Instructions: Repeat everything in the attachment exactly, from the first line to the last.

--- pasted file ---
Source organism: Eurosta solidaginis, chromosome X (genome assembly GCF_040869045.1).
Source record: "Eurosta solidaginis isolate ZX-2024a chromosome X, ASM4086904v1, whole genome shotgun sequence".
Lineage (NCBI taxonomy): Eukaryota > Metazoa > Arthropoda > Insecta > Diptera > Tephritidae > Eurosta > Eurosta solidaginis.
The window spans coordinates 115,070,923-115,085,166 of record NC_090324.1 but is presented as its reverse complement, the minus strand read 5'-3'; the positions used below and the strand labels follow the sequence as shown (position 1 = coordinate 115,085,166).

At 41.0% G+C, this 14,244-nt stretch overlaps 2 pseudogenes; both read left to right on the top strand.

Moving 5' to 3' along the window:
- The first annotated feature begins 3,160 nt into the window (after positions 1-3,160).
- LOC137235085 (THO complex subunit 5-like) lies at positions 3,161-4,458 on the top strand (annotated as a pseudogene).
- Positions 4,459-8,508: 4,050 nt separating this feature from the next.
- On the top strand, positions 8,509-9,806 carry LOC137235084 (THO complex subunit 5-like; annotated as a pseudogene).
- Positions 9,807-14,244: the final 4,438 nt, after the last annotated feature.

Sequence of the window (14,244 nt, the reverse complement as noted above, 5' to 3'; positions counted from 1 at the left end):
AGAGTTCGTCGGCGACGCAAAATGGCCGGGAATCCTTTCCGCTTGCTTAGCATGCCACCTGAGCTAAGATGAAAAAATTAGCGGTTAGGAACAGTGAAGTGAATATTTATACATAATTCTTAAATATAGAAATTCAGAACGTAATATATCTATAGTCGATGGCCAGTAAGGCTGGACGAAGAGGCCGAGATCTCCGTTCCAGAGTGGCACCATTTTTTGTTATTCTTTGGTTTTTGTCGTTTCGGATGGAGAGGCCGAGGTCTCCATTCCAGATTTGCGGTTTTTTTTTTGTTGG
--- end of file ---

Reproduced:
Source organism: Eurosta solidaginis, chromosome X (genome assembly GCF_040869045.1).
Source record: "Eurosta solidaginis isolate ZX-2024a chromosome X, ASM4086904v1, whole genome shotgun sequence".
Lineage (NCBI taxonomy): Eukaryota > Metazoa > Arthropoda > Insecta > Diptera > Tephritidae > Eurosta > Eurosta solidaginis.
The window spans coordinates 115,070,923-115,085,166 of record NC_090324.1 but is presented as its reverse complement, the minus strand read 5'-3'; the positions used below and the strand labels follow the sequence as shown (position 1 = coordinate 115,085,166).

At 41.0% G+C, this 14,244-nt stretch overlaps 2 pseudogenes; both read left to right on the top strand.

Moving 5' to 3' along the window:
- The first annotated feature begins 3,160 nt into the window (after positions 1-3,160).
- LOC137235085 (THO complex subunit 5-like) lies at positions 3,161-4,458 on the top strand (annotated as a pseudogene).
- Positions 4,459-8,508: 4,050 nt separating this feature from the next.
- On the top strand, positions 8,509-9,806 carry LOC137235084 (THO complex subunit 5-like; annotated as a pseudogene).
- Positions 9,807-14,244: the final 4,438 nt, after the last annotated feature.

Sequence of the window (14,244 nt, the reverse complement as noted above, 5' to 3'; positions counted from 1 at the left end):
AGAGTTCGTCGGCGACGCAAAATGGCCGGGAATCCTTTCCGCTTGCTTAGCATGCCACCTGAGCTAAGATGAAAAAATTAGCGGTTAGGAACAGTGAAGTGAATATTTATACATAATTCTTAAATATAGAAATTCAGAACGTAATATATCTATAGTCGATGGCCAGTAAGGCTGGACGAAGAGGCCGAGATCTCCGTTCCAGAGTGGCACCATTTTTTGTTATTCTTTGGTTTTTGTCGTTTCGGATGGAGAGGCCGAGGTCTCCATTCCAGATTTGCGGTTTTTTTTTTGTTGG